A Vegan Feast to Give Thanks
Butternut squash curry soup
2 medium to large Butternut squash (depending on size and thickness of soup)
4 cans Coconut milk
1 quart Vegetable stock
1 cup Apple juice
1 ½ tsp Nutmeg
2 TB Yellow curry paste (or more start with 1 TB and keep adding till you have the heat you want)
1 ½ tsp Herbamare
1 tsp White pepper
1 TB Agave nectar
Bake, peel seed and mash squash. Add to all other ingredients and simmer on stove. Keep checking curry and nutmeg levels for adjusting.
Sweet potato and arugula salad with truffles
2 Sweet potatoes
6 cups Arugula
3 TB Truffle peelings
¼ cup Oregano leaves
½ Champagne vinegar
¾ cup EVOO
½ tsp Herbamare
1 tsp White pepper
Marinate truffle peeling in olive oil overnight or as long as possible to get the most powerful infusion. Mandolin sweet potatoes on shoestring setting. Stem and wash arugula and oregano. Deep fry shoestring sweet potatoes. Toss all ingredients together. Serve immediately.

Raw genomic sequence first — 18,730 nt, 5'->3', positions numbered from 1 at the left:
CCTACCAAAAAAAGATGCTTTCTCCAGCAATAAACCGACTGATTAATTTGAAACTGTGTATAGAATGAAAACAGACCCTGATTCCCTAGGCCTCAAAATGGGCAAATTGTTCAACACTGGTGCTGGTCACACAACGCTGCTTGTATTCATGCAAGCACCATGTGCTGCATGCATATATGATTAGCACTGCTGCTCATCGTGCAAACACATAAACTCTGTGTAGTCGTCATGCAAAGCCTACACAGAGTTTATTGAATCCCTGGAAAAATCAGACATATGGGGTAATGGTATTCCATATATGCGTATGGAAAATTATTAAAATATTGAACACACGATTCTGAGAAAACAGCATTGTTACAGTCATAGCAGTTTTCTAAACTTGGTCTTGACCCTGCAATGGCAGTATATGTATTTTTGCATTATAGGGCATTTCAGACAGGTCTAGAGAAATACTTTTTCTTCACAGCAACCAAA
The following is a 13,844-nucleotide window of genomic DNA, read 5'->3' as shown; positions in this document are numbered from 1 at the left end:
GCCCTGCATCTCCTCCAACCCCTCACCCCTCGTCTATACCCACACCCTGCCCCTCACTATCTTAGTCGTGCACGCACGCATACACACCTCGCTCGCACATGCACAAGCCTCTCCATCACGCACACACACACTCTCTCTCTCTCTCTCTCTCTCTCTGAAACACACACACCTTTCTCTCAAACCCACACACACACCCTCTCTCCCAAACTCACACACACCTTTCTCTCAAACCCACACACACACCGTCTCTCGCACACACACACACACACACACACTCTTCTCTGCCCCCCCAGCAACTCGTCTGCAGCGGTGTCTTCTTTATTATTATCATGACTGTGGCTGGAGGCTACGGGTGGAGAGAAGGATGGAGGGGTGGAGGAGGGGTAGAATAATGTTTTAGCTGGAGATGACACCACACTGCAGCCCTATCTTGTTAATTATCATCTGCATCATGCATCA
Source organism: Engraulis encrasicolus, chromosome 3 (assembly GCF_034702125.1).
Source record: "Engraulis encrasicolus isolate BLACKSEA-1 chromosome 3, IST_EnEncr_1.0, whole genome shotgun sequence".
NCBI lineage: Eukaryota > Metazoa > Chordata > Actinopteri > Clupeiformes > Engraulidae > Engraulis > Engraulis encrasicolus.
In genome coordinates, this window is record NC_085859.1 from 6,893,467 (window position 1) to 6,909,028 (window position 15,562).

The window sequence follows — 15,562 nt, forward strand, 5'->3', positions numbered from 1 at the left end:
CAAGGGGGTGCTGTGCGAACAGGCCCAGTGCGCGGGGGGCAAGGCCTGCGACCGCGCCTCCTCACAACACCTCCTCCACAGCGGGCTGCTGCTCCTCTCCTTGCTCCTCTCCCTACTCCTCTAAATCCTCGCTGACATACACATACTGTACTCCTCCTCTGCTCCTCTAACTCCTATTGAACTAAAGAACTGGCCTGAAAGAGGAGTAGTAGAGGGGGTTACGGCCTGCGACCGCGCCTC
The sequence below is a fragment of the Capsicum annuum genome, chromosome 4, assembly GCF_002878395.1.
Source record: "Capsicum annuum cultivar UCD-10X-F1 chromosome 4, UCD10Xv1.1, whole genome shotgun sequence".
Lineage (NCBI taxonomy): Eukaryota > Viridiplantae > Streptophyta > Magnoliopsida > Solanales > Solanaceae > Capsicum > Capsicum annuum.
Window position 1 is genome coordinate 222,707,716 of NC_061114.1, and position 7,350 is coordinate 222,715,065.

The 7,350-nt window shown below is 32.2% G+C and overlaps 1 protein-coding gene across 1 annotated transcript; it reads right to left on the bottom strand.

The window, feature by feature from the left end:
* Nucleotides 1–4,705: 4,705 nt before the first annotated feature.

Potato Baskets with Tastoi and Dried Lobster Mushrooms
Serves eight as a first course
2 cups dried lobster mushrooms
4 cups boiling water
4 white chefs potatoes
8 small tatsoi
10 medium firm tofu medallions
1 cup dried Porcinis
½ cup grey sea salt
1/4 cup cornstarch plus 2 tsp
8 to 10 Garlic cloves finely diced
2 or 3 inches of Ginger peeled and finely diced
1 cup toasted Sesame oil plus more as needed
1/2 White soy sauce or tamari as a gluten free option
2/3 cup rice wine
Mandolin potatoes and zucchini so that you have matchstick shoestrings as long as possible.